I was told an amusing and instructive story recently by my Brother. He was relating an experience of a Mexican shaman we know who had been leading a ceremony in Miami. In the style of ceremony being performed it is conventional, after a person has finished speaking, to say ‘Aho‘. This is a contraction of the Lakota phrase ‘Aho Mitakuye Oyasin‘ which translates approximately as ‘I understand this [the prayer/offering/song etc] is for all my relations [ie all the beings of the universe], so be it! These ceremonies are typically very heart-felt, devotional and thanks-giving styled affairs, and so the presiding shaman felt he needed to find out what was going on with the Japanese guy in the circle. You see every time someone said ‘aho’, even if this was at the end of a powerful and emotional prayer, the Japanese man would giggle uncontrollably. The reason my shaman chum discovered was a simple trick of language. ‘Aho’ in Japanese means ‘stupid’ and that was the joke. Every time someone said something poignant or passionate they would finish by saying ‘stupid’! (And be echoed by all the rest of the circle.) Moreover when I checked this out the Japanese ‘aho’ (あほ), actually one of several possible ways of saying ‘stupid’; means something (as I understand it) less like ‘silly’ and more like ‘retard’!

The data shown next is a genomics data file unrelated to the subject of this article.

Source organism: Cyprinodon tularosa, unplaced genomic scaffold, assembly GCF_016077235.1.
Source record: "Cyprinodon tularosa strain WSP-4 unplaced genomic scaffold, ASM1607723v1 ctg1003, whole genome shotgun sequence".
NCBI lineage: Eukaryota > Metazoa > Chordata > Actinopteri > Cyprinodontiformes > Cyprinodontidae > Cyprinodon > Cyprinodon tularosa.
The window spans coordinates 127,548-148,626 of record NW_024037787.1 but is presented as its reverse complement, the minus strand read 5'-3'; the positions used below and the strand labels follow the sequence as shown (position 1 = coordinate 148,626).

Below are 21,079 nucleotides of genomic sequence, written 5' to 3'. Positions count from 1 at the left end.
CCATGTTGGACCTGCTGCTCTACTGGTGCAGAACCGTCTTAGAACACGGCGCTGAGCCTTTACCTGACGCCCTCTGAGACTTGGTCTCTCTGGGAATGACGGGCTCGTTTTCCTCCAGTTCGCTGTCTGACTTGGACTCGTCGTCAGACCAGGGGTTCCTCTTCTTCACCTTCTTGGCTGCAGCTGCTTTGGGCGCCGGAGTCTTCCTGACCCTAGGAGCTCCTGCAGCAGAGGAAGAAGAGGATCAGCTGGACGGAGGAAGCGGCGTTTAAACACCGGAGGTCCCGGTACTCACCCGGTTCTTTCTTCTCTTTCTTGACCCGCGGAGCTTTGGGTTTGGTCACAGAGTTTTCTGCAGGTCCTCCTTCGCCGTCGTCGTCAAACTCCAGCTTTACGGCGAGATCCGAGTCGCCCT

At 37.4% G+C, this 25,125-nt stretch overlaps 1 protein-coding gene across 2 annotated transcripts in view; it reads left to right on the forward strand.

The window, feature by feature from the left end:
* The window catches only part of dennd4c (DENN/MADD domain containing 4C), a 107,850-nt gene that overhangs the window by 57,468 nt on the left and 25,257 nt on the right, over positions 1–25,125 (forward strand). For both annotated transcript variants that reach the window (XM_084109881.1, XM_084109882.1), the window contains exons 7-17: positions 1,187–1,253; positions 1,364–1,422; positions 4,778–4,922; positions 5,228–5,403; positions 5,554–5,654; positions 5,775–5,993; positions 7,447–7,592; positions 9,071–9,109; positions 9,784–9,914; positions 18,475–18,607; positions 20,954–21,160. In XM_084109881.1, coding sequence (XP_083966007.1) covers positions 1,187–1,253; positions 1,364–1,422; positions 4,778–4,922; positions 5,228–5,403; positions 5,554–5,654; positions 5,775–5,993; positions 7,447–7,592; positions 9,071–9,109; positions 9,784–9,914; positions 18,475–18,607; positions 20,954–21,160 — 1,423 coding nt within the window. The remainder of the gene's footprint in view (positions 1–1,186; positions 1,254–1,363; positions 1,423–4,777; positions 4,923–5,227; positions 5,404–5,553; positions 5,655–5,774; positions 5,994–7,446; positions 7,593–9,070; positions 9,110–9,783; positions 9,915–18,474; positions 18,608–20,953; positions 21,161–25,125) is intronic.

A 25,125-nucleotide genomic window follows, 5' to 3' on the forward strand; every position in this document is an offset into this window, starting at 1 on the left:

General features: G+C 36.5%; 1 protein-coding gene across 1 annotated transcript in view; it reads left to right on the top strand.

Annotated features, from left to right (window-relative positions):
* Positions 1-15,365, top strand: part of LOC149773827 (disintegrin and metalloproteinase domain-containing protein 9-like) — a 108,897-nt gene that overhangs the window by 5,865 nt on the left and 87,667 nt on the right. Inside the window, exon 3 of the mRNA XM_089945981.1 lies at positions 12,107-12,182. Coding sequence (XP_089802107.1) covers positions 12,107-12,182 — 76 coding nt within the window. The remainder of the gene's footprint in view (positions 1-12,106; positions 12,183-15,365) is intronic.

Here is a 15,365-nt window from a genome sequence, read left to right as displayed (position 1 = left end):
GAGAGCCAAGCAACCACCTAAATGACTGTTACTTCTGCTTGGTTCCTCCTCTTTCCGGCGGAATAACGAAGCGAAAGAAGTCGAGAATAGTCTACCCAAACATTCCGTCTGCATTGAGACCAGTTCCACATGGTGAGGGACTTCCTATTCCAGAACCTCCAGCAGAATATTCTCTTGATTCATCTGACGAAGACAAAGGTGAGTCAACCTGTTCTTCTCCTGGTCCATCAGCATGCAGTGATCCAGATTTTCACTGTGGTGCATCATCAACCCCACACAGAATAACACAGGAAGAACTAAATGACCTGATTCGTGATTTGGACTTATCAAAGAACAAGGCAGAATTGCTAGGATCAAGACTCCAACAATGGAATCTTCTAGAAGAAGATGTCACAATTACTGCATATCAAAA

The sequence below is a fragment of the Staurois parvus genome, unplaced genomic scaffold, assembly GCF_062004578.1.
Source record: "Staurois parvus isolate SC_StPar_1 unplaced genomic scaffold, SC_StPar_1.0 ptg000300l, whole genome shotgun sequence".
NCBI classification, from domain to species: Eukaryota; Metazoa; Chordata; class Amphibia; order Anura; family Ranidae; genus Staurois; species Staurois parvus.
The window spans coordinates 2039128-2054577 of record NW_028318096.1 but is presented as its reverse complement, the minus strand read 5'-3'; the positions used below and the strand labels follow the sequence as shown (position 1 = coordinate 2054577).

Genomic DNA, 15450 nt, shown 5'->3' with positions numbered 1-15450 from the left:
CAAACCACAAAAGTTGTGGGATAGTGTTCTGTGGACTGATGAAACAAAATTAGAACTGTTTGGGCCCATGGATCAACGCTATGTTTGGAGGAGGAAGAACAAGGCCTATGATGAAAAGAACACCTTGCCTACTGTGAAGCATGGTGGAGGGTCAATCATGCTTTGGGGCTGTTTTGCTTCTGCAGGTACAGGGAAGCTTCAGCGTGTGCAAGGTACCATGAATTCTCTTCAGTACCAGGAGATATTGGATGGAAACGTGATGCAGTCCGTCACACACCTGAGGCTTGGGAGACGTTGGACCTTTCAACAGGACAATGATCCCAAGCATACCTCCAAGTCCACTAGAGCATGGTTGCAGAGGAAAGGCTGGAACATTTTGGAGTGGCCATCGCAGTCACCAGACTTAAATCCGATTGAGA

This is just one of many examples we can find where particular religious customs don’t travel very well in our global culture. Another might be the fact that in British cities with high levels of immigration from the Middle East and North Africa traditional religious dress may be responsible for health problems. Long sleeves, robes and even veils mean that people (presumably especially women) don’t get sufficient exposure to the sun, and this means a lack of vitamin D. Various regional authorities have issued health guidance and, where necessary, vitamin supplements to address this problem.

alchemical sun-substance

alchemical sun-substance

Texts from religions which had their genesis in the arid regions of the world are of course full of prohibitions and practices which worked perfectly well there (and then) but make no sense, or are even actively dangerous, in other latitudes (and times). Not eating pork, keeping milk and meat separated when preparing food – these and other traditions made sense thousands of years ago, in the days before refrigeration, canning and many other inventions. But not when these behaviours are transplanted to places where rain and mould are more in evidence than blazing sun.

When we speak of tradition we’re always talking about something that imagines it’s conservative but, when considered over time and geography, is actually something highly diverse and adaptable. No matter how much literalist fanatics (and fantasists – since, as I said ‘traditional’ change is inevitable) claim that one must stick to some imagined letter of the law (be that law of Moses, Muhammad or even perhaps the Master Therion), praxis will and must adapt (or die).